Payal Sandhu Khurana joins us for today’s Feature Friday to discuss her 19 year career, which has included shaping workplaces for a host of multinational clients and more recently in 2019 co-founding Alabama Design Consultants LLP.
WOD: Thanks for joining us. Could you give us your background and an introduction as to how you became involved with the workspace sector…
PSK: “I’m from Jamshedpur, a quaint town in East India, also known as Tatanagar in deference to the founders – Jamshedji Tata, the first industrial family of India. Jamshedpur was one of the first industrial townships in India to be influenced by significant twentieth-century town planning ideas—the garden city and the neighborhood unit. I realized later in architecture college how the built environment had shaped my perceptions and maybe even drawn me to this discipline.
I completed my architecture degree at the University of Pune. Though I had planned to and got admissions to pursue my Master’s Degree in the U.S, life took me to Bangalore where I gained some exceptional opportunities, practical experience and have been anchored here ever since.”
WOD: And what happened when you got there?
PSK: “My first job plunged me headlong into the commercial office sector and I learned the nuances of office design from scratch. It was a very heady time with the office sector booming in India and my work took me to every significant hub across the country. Though ‘interior office architecture’ was not a conscious choice, it’s now a defining part of who I am.
I was fortunate enough to work at leading design firms in Bangalore where I found passion in my work and could add real value, moving from design-centric roles to leadership roles more focused on servicing key account stakeholders and strategic design consultancy. My main focus soon shifted to steering and guiding client leadership teams to best practices of workspace design, be it in user metrics and data, employee wellness, technology initiatives, and posing the greatest questions – ‘What do we need this office to represent and reflect?’ and ‘Why do we need this office?’.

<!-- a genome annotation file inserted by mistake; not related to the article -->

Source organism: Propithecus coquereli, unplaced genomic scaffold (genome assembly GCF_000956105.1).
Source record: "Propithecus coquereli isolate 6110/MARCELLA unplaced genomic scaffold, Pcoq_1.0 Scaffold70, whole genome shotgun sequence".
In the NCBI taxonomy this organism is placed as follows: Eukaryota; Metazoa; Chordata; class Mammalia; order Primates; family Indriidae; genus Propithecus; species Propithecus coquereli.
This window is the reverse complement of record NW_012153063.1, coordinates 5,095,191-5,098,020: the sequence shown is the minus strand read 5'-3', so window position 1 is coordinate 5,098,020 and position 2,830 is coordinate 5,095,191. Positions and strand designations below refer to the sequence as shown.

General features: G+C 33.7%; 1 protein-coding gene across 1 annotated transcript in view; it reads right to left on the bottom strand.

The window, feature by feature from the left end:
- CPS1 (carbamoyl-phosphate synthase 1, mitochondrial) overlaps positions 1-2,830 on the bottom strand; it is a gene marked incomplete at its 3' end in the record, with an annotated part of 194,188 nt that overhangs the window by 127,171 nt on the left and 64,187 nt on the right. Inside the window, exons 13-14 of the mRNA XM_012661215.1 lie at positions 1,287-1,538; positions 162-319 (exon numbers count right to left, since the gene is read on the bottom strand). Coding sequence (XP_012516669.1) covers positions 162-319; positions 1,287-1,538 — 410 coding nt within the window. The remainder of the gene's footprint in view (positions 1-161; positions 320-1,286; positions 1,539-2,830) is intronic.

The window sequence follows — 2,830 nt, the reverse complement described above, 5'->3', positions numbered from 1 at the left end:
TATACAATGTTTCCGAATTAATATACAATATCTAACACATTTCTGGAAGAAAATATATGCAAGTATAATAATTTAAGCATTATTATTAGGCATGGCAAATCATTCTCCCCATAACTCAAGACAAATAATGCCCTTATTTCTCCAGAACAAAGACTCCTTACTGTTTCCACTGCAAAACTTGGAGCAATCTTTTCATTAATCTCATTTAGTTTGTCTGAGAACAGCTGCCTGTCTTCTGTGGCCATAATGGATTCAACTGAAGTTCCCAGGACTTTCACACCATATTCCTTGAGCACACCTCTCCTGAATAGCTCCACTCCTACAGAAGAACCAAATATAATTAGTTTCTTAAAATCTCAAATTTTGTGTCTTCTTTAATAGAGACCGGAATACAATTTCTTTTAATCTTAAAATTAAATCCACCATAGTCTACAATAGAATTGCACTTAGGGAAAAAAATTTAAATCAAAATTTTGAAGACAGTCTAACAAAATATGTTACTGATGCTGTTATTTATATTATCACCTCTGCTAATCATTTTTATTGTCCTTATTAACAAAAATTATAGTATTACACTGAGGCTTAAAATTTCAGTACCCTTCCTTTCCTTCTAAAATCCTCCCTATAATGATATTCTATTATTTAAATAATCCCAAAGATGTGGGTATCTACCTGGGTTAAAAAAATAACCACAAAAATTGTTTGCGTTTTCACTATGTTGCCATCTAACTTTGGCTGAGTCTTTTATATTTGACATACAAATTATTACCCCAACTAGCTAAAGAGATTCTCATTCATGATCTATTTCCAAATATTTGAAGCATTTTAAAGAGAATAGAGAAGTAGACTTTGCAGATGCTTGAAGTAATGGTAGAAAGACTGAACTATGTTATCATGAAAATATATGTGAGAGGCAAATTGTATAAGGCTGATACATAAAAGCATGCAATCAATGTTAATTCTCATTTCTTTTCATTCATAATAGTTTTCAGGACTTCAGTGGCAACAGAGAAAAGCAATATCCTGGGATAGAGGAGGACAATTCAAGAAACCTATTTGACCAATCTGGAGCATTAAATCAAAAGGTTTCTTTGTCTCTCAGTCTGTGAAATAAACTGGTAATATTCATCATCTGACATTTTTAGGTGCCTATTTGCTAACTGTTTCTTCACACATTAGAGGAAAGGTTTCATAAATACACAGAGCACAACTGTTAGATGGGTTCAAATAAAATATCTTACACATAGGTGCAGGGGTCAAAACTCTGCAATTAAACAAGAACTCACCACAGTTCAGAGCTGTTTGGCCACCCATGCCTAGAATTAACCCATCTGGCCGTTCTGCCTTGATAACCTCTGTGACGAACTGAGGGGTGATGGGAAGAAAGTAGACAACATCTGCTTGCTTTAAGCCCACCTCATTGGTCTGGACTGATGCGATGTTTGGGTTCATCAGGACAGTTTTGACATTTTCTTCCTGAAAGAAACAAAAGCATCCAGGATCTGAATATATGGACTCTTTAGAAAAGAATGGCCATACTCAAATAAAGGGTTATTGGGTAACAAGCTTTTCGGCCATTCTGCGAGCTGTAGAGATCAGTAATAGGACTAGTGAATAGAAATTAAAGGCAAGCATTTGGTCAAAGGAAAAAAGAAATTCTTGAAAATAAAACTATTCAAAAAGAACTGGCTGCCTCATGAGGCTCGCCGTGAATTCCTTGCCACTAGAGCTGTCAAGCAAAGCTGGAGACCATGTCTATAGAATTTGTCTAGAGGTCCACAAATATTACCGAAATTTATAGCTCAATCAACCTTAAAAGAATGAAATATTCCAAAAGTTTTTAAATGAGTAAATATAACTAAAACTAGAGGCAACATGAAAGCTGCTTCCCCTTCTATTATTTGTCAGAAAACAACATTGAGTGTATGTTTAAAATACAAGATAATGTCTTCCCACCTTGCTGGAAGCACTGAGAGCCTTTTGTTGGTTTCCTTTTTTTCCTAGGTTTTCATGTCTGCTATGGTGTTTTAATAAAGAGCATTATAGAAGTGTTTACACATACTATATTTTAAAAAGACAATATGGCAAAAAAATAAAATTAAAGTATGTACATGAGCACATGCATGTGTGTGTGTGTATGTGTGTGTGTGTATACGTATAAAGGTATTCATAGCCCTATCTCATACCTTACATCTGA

Recently, I co-founded a ‘Design led Build’ firm with the sole aim to bring about changes in the way office workspace design is delivered in India and develop an evolved design language based on human-centered approach and research.
At present, I am taking a career break and using this time to refresh and reboot, catching up on my life-long passion for reading and up-skilling. The combination of being ‘away from work’ at home during these pandemic months has been liberating and eye-opening. I can see first hand why human-centric lights need to be advocated while trying to catch sunlight through various rooms in my apartment throughout the day. It has also got me re-evaluating the large floor plates that are designed for modern offices which make looking out of the window an activity only for a lucky few.
I do see the current pandemic as a game-changer and a never-before opportunity offered to our industry and am currently engaged in independent research towards the post-vaccine office. As I interact more and more with many client side-stakeholders trying to grapple with the best ways to re-open offices, I am convinced that the impulse to return to normal has to be questioned. I think we are witnessing what the future of the workplace will look like – a distributed and hybrid workforce with many continuing to telework, space metrics being upended, the emergence of digital technologies – leading to the office becoming an amplified focal point for collaboration, conversations and mentoring. It is time to leverage this disruption for though the office is not going away, it will never be the same again.”
WOD: It’s extremely encouraging when people as experienced as yourself recognise the need for consistent personal improvement, instead of becoming complacent. The career break must have changed how your working days now play out?
PSK: “Yes. It used to look very different a few months back with very early morning and late night calls filled in multiple meetings which only quadrupled once we adapted to working from home.
Currently, my day starts with yoga – I try to keep a disciplined schedule with more focused reading and research early in the day. An added benefit of having time on hand is that I am discovering the myriad world of my teenage daughter kaleidoscopically. I have been able to explore and nurture mindful knowledge through a lot of webinars with global speakers, which I was missing due to my work commitments. Along with reading for pleasure, podcasts are a new discovery in the same vein.”